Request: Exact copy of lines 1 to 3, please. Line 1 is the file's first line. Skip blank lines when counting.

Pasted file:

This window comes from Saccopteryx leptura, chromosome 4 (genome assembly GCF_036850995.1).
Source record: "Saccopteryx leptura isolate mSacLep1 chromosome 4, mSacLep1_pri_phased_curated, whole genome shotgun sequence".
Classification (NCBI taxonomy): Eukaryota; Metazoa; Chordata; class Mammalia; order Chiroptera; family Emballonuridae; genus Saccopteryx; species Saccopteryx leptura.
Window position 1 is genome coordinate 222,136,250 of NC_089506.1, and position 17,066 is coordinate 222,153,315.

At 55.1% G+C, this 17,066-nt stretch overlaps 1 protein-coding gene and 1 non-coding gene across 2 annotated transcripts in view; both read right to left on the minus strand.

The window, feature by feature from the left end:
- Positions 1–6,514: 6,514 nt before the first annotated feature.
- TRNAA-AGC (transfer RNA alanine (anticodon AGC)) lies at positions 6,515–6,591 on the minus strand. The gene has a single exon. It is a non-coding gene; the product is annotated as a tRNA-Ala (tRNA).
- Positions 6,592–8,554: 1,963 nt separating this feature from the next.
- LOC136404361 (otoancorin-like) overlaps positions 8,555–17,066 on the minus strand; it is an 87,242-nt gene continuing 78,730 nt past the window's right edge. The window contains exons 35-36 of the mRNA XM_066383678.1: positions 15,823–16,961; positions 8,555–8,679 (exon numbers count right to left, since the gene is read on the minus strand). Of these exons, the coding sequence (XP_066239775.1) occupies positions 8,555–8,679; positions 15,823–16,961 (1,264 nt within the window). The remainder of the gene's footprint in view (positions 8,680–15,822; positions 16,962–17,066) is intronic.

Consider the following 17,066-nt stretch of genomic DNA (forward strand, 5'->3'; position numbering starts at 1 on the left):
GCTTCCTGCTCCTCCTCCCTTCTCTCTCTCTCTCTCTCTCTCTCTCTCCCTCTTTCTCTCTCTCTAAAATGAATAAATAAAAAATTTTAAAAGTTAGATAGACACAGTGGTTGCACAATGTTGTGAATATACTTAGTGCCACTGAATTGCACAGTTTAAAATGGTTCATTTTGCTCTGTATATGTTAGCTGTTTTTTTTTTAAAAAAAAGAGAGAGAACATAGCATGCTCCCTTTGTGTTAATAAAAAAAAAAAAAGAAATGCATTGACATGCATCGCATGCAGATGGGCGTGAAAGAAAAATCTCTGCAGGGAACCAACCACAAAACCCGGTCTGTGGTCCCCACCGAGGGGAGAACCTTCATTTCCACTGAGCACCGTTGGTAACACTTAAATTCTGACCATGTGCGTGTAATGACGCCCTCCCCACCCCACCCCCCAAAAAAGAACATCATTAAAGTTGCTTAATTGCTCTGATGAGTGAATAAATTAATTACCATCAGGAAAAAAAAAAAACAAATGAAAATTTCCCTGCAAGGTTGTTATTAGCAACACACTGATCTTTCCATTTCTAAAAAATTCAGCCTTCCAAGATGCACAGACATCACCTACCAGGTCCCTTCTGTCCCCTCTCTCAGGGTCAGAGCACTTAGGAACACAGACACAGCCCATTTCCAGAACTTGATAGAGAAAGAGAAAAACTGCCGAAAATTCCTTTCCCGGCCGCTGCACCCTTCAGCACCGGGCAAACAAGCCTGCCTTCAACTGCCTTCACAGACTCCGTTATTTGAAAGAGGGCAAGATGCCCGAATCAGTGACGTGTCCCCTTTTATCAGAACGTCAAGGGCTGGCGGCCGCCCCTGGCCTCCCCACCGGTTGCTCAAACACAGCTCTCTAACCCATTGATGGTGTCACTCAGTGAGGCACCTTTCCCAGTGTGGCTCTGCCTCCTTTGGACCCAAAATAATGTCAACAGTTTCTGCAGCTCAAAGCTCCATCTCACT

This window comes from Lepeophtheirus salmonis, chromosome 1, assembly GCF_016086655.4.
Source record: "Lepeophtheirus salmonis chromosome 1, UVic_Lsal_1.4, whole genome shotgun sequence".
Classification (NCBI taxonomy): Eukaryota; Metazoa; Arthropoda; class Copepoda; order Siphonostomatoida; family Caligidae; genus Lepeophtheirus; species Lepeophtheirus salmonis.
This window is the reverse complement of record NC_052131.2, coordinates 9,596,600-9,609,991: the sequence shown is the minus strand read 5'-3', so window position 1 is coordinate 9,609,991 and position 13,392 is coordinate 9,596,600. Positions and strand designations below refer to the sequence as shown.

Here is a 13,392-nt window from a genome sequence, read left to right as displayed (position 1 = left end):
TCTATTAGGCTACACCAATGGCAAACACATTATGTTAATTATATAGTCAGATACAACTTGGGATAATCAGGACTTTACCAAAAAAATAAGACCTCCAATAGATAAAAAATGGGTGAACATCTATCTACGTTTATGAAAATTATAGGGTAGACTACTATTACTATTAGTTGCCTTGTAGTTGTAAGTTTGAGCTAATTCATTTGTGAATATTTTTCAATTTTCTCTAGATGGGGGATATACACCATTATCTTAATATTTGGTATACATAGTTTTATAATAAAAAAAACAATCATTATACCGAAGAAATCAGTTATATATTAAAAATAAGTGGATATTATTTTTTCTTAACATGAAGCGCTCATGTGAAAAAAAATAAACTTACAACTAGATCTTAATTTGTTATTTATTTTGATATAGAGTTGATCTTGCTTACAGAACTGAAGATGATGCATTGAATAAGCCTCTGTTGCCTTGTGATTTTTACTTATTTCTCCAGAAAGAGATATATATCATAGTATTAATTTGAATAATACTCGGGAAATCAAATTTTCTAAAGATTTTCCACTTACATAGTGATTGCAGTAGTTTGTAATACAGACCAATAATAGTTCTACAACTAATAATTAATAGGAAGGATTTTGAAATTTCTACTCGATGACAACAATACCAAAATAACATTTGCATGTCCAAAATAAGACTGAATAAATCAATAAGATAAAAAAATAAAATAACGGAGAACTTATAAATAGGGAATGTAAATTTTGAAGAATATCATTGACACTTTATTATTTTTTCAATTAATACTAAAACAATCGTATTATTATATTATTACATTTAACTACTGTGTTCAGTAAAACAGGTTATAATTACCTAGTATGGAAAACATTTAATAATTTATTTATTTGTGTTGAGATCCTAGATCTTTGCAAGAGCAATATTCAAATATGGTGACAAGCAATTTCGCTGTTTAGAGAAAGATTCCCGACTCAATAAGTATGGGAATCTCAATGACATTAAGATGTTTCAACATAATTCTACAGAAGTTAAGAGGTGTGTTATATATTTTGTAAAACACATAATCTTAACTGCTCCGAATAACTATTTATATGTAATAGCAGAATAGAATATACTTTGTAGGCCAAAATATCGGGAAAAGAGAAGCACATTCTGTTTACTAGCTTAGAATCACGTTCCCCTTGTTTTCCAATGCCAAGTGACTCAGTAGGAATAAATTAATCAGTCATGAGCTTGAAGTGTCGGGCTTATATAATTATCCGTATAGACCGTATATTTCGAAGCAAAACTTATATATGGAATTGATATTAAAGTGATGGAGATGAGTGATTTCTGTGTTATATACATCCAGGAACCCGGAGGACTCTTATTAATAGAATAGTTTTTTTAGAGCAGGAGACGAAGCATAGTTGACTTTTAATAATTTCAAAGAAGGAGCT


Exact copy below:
This window comes from Saccopteryx leptura, chromosome 4 (genome assembly GCF_036850995.1).
Source record: "Saccopteryx leptura isolate mSacLep1 chromosome 4, mSacLep1_pri_phased_curated, whole genome shotgun sequence".
Classification (NCBI taxonomy): Eukaryota; Metazoa; Chordata; class Mammalia; order Chiroptera; family Emballonuridae; genus Saccopteryx; species Saccopteryx leptura.